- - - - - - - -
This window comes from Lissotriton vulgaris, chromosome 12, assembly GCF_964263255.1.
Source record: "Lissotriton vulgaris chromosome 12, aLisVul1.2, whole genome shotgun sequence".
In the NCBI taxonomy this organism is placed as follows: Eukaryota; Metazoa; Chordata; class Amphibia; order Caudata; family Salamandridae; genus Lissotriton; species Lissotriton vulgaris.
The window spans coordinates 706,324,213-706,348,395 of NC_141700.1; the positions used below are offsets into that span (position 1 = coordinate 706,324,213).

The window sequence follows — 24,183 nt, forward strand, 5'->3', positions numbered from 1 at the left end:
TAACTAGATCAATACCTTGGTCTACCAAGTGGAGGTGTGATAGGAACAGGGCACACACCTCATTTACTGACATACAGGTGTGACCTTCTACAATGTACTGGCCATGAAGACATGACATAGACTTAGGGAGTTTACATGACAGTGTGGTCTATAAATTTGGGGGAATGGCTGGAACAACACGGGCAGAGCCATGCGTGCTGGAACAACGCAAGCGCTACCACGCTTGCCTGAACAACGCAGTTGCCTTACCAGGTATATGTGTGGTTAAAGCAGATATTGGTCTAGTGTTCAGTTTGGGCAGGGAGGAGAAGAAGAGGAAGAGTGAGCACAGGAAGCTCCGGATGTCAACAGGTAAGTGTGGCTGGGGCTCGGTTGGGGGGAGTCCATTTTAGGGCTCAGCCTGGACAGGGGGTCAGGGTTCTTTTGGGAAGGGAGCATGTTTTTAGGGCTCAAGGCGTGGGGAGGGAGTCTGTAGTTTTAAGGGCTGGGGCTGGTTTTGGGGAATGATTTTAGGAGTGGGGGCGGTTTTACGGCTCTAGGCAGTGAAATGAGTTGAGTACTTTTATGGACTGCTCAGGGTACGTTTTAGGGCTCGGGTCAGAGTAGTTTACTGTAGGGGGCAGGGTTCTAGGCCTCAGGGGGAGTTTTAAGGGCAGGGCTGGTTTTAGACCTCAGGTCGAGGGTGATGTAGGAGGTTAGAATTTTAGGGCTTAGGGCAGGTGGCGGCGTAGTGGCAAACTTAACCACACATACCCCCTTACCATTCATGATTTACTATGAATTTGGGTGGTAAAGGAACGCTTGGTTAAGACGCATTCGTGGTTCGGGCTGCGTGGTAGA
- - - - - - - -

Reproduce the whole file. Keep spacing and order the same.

This window comes from Lissotriton vulgaris, chromosome 12, assembly GCF_964263255.1.
Source record: "Lissotriton vulgaris chromosome 12, aLisVul1.2, whole genome shotgun sequence".
In the NCBI taxonomy this organism is placed as follows: Eukaryota; Metazoa; Chordata; class Amphibia; order Caudata; family Salamandridae; genus Lissotriton; species Lissotriton vulgaris.
The window spans coordinates 706,324,213-706,348,395 of NC_141700.1; the positions used below are offsets into that span (position 1 = coordinate 706,324,213).

The window sequence follows — 24,183 nt, forward strand, 5'->3', positions numbered from 1 at the left end:
TAACTAGATCAATACCTTGGTCTACCAAGTGGAGGTGTGATAGGAACAGGGCACACACCTCATTTACTGACATACAGGTGTGACCTTCTACAATGTACTGGCCATGAAGACATGACATAGACTTAGGGAGTTTACATGACAGTGTGGTCTATAAATTTGGGGGAATGGCTGGAACAACACGGGCAGAGCCATGCGTGCTGGAACAACGCAAGCGCTACCACGCTTGCCTGAACAACGCAGTTGCCTTACCAGGTATATGTGTGGTTAAAGCAGATATTGGTCTAGTGTTCAGTTTGGGCAGGGAGGAGAAGAAGAGGAAGAGTGAGCACAGGAAGCTCCGGATGTCAACAGGTAAGTGTGGCTGGGGCTCGGTTGGGGGGAGTCCATTTTAGGGCTCAGCCTGGACAGGGGGTCAGGGTTCTTTTGGGAAGGGAGCATGTTTTTAGGGCTCAAGGCGTGGGGAGGGAGTCTGTAGTTTTAAGGGCTGGGGCTGGTTTTGGGGAATGATTTTAGGAGTGGGGGCGGTTTTACGGCTCTAGGCAGTGAAATGAGTTGAGTACTTTTATGGACTGCTCAGGGTACGTTTTAGGGCTCGGGTCAGAGTAGTTTACTGTAGGGGGCAGGGTTCTAGGCCTCAGGGGGAGTTTTAAGGGCAGGGCTGGTTTTAGACCTCAGGTCGAGGGTGATGTAGGAGGTTAGAATTTTAGGGCTTAGGGCAGGTGGCGGCGTAGTGGCAAACTTAACCACACATACCCCCTTACCATTCATGATTTACTATGAATTTGGGTGGTAAAGGAACGCTTGGTTAAGACGCATTCGTGGTTCGGGCTGCGTGGTAGA